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Hip Bursitis

Home » Conditions » Hip Bursitis

Hip Bursitis

Hip Pain Prevention & Relief

A bursa is a fluid-filled sac that acts as a cushion between tendons, bone, and skin, which helps your joints move with ease. There are over 150 bursae in your body, and several are found around the outer area of the hip, near the portion of your thighbone (e.g., the femur) called the greater trochanter. Bursitis occurs when a bursa becomes inflamed, and it is a common cause of pain to your hip.

Inflammation of a bursa is caused by repetitive-use injuries, prolonged pressure, lumbar spine diseases, rheumatoid arthritis and sometimes, infection. It can affect anyone at any age, but is most common in women and the middle-aged.

 

Prevention

Reduce your risk.

To help prevent bursitis, try:

  • Stretching your hip muscles before activity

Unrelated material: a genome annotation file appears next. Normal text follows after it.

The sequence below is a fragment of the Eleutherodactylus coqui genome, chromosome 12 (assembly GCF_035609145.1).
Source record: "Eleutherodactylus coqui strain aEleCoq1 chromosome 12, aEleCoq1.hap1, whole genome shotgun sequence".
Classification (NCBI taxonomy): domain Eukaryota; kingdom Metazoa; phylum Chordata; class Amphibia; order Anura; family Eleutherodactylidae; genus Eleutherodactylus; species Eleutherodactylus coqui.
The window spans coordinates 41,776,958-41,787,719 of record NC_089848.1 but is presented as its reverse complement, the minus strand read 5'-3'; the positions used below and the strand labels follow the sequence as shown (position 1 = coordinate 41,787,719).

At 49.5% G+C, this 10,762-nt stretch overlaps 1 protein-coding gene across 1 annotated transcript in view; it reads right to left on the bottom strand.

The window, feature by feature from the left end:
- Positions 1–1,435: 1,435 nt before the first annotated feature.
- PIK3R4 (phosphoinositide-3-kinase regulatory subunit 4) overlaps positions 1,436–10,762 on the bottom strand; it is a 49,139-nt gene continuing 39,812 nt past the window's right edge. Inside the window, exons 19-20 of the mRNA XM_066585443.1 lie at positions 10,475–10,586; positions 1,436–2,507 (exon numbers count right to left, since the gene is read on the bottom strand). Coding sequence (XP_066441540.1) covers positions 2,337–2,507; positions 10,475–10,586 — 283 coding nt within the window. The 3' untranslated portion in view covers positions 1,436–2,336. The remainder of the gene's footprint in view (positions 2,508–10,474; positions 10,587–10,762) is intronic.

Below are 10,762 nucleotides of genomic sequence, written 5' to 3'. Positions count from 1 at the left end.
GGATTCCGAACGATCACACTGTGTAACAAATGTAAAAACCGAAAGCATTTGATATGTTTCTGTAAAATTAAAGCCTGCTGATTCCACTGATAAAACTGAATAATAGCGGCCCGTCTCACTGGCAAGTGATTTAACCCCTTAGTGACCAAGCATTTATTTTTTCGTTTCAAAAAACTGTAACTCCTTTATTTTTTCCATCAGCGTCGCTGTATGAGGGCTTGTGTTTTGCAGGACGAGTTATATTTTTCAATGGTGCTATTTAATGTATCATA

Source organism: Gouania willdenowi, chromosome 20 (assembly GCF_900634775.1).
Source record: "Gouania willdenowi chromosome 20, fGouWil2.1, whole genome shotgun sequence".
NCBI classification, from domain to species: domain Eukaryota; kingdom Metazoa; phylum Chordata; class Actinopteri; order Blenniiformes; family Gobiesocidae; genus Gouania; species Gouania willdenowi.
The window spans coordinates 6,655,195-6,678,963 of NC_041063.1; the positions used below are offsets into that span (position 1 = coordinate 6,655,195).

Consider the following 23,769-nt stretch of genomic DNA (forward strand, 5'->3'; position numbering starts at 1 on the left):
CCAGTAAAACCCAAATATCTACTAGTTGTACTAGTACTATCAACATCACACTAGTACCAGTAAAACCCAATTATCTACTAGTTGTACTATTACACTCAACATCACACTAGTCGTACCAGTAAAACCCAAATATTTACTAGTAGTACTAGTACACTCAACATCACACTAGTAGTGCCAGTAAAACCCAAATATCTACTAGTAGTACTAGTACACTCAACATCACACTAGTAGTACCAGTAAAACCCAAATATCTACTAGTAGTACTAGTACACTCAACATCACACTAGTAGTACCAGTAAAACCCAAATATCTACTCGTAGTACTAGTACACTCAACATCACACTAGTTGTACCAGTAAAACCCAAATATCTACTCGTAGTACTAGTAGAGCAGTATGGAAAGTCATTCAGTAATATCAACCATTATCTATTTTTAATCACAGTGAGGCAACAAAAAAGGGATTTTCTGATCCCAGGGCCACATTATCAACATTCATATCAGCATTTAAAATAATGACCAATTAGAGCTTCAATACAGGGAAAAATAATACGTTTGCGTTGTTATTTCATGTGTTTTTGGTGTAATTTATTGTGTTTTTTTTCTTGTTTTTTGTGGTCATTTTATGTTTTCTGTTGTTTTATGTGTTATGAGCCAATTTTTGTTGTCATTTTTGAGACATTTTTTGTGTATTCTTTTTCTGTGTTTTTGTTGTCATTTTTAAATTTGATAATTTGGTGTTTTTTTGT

• Practicing good posture
  • Avoiding repetitive hip movements
  • Cushioning your joints (cushion chairs when sitting, and use extra hip support when sleeping)
 
 

Symptoms

Pinpoint your pain.

The main symptom is aching pain over the part of the outer hip. The pain worsens with movement or pressure, and it may travel down the outside of the thigh toward the knee. Pain caused by pressure at night can make sleeping very difficult.

 

Diagnosis

Get the answers you need.

Your doctor will be able to diagnose bursitis when he or she physically examines the specific area that’s causing pain and tenderness. However, an X-ray may be taken to rule out other causes, too.

 
 

Treatment

Life’s too short to put up with pain.

Initial treatment of bursitis involves resting, immobilizing the area, and non-steroidal anti-inflammatory medications (NSAIDs) to reduce inflammation and relieve pain—a regimen that is often effective. Exercise and physical therapy, especially for the hip and lower back, can be helpful to strengthen the surrounding muscles and help prevent further episodes. If these measures don’t relieve your pain, a doctor may recommend an injection of corticosteroids around the bursa, which usually brings rapid pain relief. Surgery to remove the damaged bursa may be an option in severe cases.

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